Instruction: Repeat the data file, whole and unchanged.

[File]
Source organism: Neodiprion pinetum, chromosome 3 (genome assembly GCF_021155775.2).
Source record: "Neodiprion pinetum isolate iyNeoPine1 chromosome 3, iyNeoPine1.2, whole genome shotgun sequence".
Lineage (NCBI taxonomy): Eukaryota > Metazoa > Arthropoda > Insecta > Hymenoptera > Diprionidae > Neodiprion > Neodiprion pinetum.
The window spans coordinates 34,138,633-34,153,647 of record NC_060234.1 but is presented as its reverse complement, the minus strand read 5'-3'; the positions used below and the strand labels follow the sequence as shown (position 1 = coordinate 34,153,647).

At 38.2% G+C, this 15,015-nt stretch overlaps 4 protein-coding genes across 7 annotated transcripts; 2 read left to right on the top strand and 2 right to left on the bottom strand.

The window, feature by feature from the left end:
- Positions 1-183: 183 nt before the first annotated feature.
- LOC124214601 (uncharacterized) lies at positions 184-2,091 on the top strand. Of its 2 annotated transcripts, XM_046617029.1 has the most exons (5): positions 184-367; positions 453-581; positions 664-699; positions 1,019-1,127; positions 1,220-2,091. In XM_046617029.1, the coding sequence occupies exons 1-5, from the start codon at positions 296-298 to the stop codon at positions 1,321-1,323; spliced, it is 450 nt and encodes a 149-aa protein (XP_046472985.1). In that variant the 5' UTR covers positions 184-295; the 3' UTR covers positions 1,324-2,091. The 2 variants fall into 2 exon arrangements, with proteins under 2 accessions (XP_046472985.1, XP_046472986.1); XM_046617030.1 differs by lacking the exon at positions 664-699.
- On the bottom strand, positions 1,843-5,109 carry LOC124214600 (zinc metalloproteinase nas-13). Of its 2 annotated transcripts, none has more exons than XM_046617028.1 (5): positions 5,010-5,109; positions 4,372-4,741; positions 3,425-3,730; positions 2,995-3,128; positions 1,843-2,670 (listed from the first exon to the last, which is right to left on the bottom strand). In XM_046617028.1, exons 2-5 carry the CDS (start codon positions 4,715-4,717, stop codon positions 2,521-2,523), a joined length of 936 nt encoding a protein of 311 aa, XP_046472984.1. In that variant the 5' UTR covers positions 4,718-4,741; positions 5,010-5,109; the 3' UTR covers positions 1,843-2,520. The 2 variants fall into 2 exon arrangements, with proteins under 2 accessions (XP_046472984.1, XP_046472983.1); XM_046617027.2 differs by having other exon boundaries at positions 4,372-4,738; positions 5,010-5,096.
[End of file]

Source organism: Neodiprion pinetum, chromosome 3 (genome assembly GCF_021155775.2).
Source record: "Neodiprion pinetum isolate iyNeoPine1 chromosome 3, iyNeoPine1.2, whole genome shotgun sequence".
Lineage (NCBI taxonomy): Eukaryota > Metazoa > Arthropoda > Insecta > Hymenoptera > Diprionidae > Neodiprion > Neodiprion pinetum.
The window spans coordinates 34,138,633-34,153,647 of record NC_060234.1 but is presented as its reverse complement, the minus strand read 5'-3'; the positions used below and the strand labels follow the sequence as shown (position 1 = coordinate 34,153,647).

At 38.2% G+C, this 15,015-nt stretch overlaps 4 protein-coding genes across 7 annotated transcripts; 2 read left to right on the top strand and 2 right to left on the bottom strand.

The window, feature by feature from the left end:
- Positions 1-183: 183 nt before the first annotated feature.
- LOC124214601 (uncharacterized) lies at positions 184-2,091 on the top strand. Of its 2 annotated transcripts, XM_046617029.1 has the most exons (5): positions 184-367; positions 453-581; positions 664-699; positions 1,019-1,127; positions 1,220-2,091. In XM_046617029.1, the coding sequence occupies exons 1-5, from the start codon at positions 296-298 to the stop codon at positions 1,321-1,323; spliced, it is 450 nt and encodes a 149-aa protein (XP_046472985.1). In that variant the 5' UTR covers positions 184-295; the 3' UTR covers positions 1,324-2,091. The 2 variants fall into 2 exon arrangements, with proteins under 2 accessions (XP_046472985.1, XP_046472986.1); XM_046617030.1 differs by lacking the exon at positions 664-699.
- On the bottom strand, positions 1,843-5,109 carry LOC124214600 (zinc metalloproteinase nas-13). Of its 2 annotated transcripts, none has more exons than XM_046617028.1 (5): positions 5,010-5,109; positions 4,372-4,741; positions 3,425-3,730; positions 2,995-3,128; positions 1,843-2,670 (listed from the first exon to the last, which is right to left on the bottom strand). In XM_046617028.1, exons 2-5 carry the CDS (start codon positions 4,715-4,717, stop codon positions 2,521-2,523), a joined length of 936 nt encoding a protein of 311 aa, XP_046472984.1. In that variant the 5' UTR covers positions 4,718-4,741; positions 5,010-5,109; the 3' UTR covers positions 1,843-2,520. The 2 variants fall into 2 exon arrangements, with proteins under 2 accessions (XP_046472984.1, XP_046472983.1); XM_046617027.2 differs by having other exon boundaries at positions 4,372-4,738; positions 5,010-5,096.